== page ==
FFT core
FFT core
(OP)
I need an FFT/IFFT core of radix3 for our project. I cannot use radix2 or radix4. Is it possible to implement such an FFT core on a programmable logic device? I need tips
Thanks in advance
Thanks in advance
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RE: FFT core
RE: FFT core
<nbucska@pcperipherals DOT com> subj: engtips
read FAQ2401032
RE: FFT core
Is it necessary to do it? Can't you convert after you done it in base 2? That's the standard solution.
RE: FFT core
on the market. The only thing you save are a few lines...
Or is this a school project?
<nbucska@pcperipherals DOT com> subj: engtips
read FAQ2401032
RE: FFT core
2 lines for each ternary digits ( I don't think you
can find FPGA with three level inputs).
What kind of speed do you need ? Where do you
get the ternary data from?
<nbucska@pcperipherals DOT com> subj: engtips
read FAQ2401032
RE: FFT core
I think you can apply the standard CooleyTukey implementation which gives a good solution for size 2^n, 4^n, 8^n etc. which I have used for radix2, radix4, and radix8 as well as mixed radix FFTs but never for 3^n sized ones.
I googled and got some hits for "radix 3 FFT" so I know there are reasons to use it.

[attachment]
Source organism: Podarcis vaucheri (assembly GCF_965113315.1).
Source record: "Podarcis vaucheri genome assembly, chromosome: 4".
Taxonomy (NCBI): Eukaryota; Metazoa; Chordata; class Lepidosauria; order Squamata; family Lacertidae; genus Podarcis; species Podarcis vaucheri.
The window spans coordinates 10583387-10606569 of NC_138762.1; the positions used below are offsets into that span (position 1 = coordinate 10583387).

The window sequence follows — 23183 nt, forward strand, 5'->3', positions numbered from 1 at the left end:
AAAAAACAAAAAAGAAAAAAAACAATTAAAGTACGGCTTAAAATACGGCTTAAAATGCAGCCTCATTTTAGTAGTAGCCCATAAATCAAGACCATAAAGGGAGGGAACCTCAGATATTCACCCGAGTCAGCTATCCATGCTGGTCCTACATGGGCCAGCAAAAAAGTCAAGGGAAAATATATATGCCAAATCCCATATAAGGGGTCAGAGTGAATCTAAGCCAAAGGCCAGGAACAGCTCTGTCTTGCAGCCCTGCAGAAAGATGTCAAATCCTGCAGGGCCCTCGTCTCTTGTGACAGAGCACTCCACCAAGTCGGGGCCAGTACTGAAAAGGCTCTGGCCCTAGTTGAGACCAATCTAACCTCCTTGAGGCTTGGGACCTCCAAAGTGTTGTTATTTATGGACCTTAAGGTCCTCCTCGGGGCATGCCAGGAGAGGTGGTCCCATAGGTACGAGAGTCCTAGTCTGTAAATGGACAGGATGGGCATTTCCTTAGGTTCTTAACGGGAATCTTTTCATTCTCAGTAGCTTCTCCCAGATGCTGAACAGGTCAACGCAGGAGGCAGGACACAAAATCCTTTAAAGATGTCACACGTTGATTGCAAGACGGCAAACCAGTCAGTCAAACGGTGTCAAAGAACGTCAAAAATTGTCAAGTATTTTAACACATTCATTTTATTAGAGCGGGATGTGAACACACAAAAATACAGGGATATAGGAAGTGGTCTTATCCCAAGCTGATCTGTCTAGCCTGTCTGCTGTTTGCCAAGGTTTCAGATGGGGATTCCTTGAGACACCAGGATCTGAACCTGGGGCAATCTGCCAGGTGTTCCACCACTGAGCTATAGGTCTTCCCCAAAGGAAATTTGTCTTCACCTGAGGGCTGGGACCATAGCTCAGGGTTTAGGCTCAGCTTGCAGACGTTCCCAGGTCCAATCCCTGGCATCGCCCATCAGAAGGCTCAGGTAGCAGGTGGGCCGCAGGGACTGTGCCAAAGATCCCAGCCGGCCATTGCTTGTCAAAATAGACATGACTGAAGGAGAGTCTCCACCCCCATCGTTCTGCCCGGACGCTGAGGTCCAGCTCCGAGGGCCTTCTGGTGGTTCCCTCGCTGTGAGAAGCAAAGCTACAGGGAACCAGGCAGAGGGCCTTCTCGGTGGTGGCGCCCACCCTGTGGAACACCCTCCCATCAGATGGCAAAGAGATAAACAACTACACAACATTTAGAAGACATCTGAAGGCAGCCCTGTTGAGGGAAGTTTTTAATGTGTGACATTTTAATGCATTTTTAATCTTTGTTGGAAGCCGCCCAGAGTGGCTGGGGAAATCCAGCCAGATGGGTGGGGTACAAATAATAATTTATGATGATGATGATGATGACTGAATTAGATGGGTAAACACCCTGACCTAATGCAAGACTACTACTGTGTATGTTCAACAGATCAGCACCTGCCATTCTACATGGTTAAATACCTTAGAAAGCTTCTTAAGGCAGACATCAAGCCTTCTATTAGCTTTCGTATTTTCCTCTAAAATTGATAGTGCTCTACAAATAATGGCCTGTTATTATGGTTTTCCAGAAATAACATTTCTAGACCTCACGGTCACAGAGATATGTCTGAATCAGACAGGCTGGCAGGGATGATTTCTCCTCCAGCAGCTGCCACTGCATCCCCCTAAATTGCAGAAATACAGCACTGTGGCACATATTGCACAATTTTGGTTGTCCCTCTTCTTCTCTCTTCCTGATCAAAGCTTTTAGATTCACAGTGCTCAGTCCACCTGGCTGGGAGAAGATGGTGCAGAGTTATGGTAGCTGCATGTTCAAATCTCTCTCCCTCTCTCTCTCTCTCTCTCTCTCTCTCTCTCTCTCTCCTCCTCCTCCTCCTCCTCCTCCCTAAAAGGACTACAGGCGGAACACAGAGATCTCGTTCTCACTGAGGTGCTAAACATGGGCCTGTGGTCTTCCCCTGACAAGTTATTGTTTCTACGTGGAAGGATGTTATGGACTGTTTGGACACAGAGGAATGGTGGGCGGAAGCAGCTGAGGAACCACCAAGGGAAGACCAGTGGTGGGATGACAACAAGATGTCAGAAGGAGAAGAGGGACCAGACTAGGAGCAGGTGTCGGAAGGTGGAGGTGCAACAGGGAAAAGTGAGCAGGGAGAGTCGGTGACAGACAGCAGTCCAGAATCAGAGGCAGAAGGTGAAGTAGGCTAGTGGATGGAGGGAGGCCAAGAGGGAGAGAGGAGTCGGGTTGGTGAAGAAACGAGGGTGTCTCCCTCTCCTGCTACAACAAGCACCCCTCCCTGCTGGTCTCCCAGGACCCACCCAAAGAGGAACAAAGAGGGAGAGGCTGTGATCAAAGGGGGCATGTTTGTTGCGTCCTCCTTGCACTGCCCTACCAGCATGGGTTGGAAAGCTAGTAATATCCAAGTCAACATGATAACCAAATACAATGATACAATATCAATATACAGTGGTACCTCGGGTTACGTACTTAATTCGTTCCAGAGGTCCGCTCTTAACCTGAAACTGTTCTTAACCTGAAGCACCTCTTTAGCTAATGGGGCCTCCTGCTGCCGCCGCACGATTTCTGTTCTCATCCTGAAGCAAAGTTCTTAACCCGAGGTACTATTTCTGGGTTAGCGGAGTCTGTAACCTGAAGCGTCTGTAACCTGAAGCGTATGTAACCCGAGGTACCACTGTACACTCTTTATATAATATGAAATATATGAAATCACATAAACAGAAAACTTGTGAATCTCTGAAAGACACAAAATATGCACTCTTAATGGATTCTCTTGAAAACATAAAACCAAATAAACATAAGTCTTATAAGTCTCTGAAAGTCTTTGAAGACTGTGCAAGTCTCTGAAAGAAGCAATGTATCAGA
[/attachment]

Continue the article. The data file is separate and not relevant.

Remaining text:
RE: FFT core
The radix is the base number of points you are going to use. So really there is no 2 point FFT. Its a 2 point DFT (it can't be broken down any smaller) A 3 point DFT can't be broken any more either (it is prime). A 4 point transform can either be a radix 4 algorithm or it can be radix 2 (2 twos that are combined). If you use only 3 point DFT's to do a FFT it's a radix 3 based FFT. If you use different size DFT's to build up a FFT it is called a mixed radix algorithm..
You use these different radix algorithm so you don't have to zero pad you input vector. For example if I have 96 points I could use 5 levels of 2 (32) and one level of three. If I stay strictly with a radix algorithm I have zero pad my vector out to 128.
Steve